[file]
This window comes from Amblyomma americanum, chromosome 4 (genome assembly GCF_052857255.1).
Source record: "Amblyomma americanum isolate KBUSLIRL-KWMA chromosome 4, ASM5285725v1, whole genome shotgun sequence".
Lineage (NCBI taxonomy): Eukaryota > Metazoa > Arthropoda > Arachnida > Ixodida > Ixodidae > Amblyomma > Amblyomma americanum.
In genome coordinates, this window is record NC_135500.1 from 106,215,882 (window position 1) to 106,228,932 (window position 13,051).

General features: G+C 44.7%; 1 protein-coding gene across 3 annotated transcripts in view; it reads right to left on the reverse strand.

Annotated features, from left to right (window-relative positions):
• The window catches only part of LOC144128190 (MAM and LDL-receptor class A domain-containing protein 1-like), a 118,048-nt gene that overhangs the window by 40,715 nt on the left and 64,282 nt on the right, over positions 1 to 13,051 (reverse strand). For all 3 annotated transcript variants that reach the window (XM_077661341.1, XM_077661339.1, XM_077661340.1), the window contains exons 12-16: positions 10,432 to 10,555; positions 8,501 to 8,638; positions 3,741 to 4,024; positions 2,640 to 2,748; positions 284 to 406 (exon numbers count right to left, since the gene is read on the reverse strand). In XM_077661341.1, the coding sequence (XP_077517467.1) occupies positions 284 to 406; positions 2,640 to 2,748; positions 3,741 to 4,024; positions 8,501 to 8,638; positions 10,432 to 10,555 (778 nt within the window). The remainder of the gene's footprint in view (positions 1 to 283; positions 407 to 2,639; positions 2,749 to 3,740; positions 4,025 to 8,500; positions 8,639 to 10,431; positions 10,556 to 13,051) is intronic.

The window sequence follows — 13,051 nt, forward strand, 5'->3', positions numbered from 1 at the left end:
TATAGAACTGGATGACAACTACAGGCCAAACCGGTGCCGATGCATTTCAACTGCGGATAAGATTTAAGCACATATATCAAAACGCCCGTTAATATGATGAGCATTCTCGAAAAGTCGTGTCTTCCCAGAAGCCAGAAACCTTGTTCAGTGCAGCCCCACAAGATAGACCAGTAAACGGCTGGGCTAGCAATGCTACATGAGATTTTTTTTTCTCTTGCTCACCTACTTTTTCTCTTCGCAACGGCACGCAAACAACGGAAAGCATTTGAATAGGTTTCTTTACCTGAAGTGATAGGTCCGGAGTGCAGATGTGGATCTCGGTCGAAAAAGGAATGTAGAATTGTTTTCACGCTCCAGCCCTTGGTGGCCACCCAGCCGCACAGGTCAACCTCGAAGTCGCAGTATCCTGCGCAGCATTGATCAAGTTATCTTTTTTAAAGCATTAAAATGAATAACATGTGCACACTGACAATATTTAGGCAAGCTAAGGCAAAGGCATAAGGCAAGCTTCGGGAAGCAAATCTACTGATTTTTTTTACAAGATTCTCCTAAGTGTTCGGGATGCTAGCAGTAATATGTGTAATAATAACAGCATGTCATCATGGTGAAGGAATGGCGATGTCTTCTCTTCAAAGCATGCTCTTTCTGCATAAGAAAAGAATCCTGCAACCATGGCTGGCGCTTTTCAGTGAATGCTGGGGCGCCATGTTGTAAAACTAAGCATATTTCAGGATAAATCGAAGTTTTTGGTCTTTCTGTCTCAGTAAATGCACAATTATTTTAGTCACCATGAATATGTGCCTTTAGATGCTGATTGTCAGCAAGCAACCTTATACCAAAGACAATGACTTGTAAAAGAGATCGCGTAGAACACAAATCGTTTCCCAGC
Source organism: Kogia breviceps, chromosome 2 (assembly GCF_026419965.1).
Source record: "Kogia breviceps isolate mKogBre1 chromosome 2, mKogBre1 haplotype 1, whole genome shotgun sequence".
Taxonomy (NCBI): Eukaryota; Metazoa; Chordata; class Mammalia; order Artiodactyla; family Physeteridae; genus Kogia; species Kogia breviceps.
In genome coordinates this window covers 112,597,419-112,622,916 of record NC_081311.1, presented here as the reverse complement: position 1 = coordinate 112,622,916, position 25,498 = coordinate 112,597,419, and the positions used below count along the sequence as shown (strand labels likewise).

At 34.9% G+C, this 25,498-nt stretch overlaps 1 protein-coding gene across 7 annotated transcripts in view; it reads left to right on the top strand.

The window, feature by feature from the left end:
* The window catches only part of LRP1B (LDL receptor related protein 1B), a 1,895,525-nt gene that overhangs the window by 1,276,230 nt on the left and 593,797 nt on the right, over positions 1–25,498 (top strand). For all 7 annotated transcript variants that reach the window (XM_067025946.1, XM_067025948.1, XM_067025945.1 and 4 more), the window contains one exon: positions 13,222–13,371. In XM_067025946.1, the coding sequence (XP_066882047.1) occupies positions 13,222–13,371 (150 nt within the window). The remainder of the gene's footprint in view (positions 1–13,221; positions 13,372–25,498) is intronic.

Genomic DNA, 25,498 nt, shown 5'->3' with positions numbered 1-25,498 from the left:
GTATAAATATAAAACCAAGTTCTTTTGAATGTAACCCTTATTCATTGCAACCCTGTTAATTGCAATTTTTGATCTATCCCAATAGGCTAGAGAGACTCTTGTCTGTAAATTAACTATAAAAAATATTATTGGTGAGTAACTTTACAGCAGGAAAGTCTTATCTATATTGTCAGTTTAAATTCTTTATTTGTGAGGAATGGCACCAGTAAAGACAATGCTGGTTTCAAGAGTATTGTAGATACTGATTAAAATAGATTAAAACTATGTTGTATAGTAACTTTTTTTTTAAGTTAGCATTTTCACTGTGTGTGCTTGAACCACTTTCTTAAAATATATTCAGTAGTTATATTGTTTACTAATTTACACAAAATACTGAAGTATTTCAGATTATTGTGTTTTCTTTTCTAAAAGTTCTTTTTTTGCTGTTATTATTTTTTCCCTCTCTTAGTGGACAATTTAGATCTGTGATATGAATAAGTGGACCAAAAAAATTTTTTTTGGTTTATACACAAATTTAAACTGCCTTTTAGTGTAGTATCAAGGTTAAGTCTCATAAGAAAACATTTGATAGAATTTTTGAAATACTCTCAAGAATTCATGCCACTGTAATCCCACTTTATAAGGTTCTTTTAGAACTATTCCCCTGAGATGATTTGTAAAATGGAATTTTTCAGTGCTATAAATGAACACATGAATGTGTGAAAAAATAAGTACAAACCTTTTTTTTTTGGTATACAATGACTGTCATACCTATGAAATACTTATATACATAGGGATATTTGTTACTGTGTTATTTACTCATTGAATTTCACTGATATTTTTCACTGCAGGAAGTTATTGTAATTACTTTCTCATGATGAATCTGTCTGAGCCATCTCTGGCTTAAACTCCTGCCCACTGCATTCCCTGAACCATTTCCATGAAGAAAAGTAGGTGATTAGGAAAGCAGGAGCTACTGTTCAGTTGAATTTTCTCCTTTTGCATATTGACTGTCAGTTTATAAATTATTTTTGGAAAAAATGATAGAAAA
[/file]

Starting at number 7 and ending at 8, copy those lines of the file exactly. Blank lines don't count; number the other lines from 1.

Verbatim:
• The window catches only part of LOC144128190 (MAM and LDL-receptor class A domain-containing protein 1-like), a 118,048-nt gene that overhangs the window by 40,715 nt on the left and 64,282 nt on the right, over positions 1 to 13,051 (reverse strand). For all 3 annotated transcript variants that reach the window (XM_077661341.1, XM_077661339.1, XM_077661340.1), the window contains exons 12-16: positions 10,432 to 10,555; positions 8,501 to 8,638; positions 3,741 to 4,024; positions 2,640 to 2,748; positions 284 to 406 (exon numbers count right to left, since the gene is read on the reverse strand). In XM_077661341.1, the coding sequence (XP_077517467.1) occupies positions 284 to 406; positions 2,640 to 2,748; positions 3,741 to 4,024; positions 8,501 to 8,638; positions 10,432 to 10,555 (778 nt within the window). The remainder of the gene's footprint in view (positions 1 to 283; positions 407 to 2,639; positions 2,749 to 3,740; positions 4,025 to 8,500; positions 8,639 to 10,431; positions 10,556 to 13,051) is intronic.

The window sequence follows — 13,051 nt, forward strand, 5'->3', positions numbered from 1 at the left end: